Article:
Patients were prepared for surgery following the conventional guidelines for CABG and a trans-esophageal echocardiogram was routinely performed intraoperatively. Through a median sternotomy, all patients were cannulated in the standard way. On the beating heart, normo-thermia and full cardiopulmonary bypass (CPB), the grafts were distally anastomized to the coronary arteries using the CTS Axius Guidant Stabilizer system (Guidant Corporation, Santa Clara, CA, USA), beginning from the left mammary artery on the left anterior descending coronary artery. Intra-coronary shunts by Medtronic (Medtronic Inc. Minneapolis, MN, USA) were used when needed. The venous proximal anastomosis was performed immediately after each distal anastomosis directly to the ascending aorta using an aortic side-clamp and a cardio punch.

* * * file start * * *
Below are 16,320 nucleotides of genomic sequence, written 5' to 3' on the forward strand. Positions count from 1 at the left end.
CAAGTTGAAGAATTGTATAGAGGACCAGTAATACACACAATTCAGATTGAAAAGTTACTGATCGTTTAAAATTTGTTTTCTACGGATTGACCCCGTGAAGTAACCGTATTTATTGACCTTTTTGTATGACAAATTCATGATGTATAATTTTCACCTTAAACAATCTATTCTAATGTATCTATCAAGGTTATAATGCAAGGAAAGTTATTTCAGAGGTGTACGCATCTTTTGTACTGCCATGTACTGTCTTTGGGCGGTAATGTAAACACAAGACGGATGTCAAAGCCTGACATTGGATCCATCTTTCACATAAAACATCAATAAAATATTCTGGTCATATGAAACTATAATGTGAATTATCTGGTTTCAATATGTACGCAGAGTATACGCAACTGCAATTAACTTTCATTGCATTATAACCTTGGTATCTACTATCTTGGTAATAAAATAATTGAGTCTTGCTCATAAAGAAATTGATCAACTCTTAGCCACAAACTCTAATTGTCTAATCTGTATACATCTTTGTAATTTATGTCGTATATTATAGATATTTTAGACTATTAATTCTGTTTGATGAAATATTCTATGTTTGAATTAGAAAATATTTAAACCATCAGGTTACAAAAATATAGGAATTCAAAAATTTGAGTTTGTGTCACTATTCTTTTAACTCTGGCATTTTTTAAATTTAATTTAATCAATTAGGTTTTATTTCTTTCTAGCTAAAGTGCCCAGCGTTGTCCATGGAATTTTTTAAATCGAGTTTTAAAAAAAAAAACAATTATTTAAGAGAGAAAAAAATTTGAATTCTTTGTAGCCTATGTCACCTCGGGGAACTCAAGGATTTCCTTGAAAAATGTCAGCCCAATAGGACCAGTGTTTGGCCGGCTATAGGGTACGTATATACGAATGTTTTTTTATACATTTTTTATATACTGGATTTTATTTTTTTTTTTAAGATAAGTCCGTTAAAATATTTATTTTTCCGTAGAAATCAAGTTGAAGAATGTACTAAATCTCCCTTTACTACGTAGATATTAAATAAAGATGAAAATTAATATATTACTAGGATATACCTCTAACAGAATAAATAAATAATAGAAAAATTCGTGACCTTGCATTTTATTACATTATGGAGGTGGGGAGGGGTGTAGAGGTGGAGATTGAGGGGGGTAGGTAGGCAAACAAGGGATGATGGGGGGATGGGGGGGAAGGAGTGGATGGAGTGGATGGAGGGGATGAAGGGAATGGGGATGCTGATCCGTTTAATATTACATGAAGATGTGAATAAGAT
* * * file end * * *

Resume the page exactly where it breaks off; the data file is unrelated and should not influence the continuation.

All 25 high-risk patients were operated for emergency multiple myocardial revascularization using the on-pump-beating heart technique. In our group there were no conversions to cardioplegic arrest and aortic cross clamping. The mean number of graft/patient was 2.9 ± 0.6 and the left internal mammary artery (LIMA) was used 23 times (92%). In two cases the mammary artery was not used because the time spent to harvest the mammary artery would have endangered the patient's hemodynamic stability, and in one case both mammary arteries were prepared due to a previous bilateral safenectomy. The left anterior descending coronary artery (LAD) was revascularized in all 25 patients (100%), one or more marginal branches from the circumflex coronary artery were grafted in 20 patients (82%) and a branch from the right coronary artery was revascularized in 22 cases (88%). The myocardial revascularization was complete for 23 patients (92%). The mean CPB time was 84 ± 19 minutes and the mean total operative time was 188 ± 36 minutes (intraoperative data are listed in Table 3).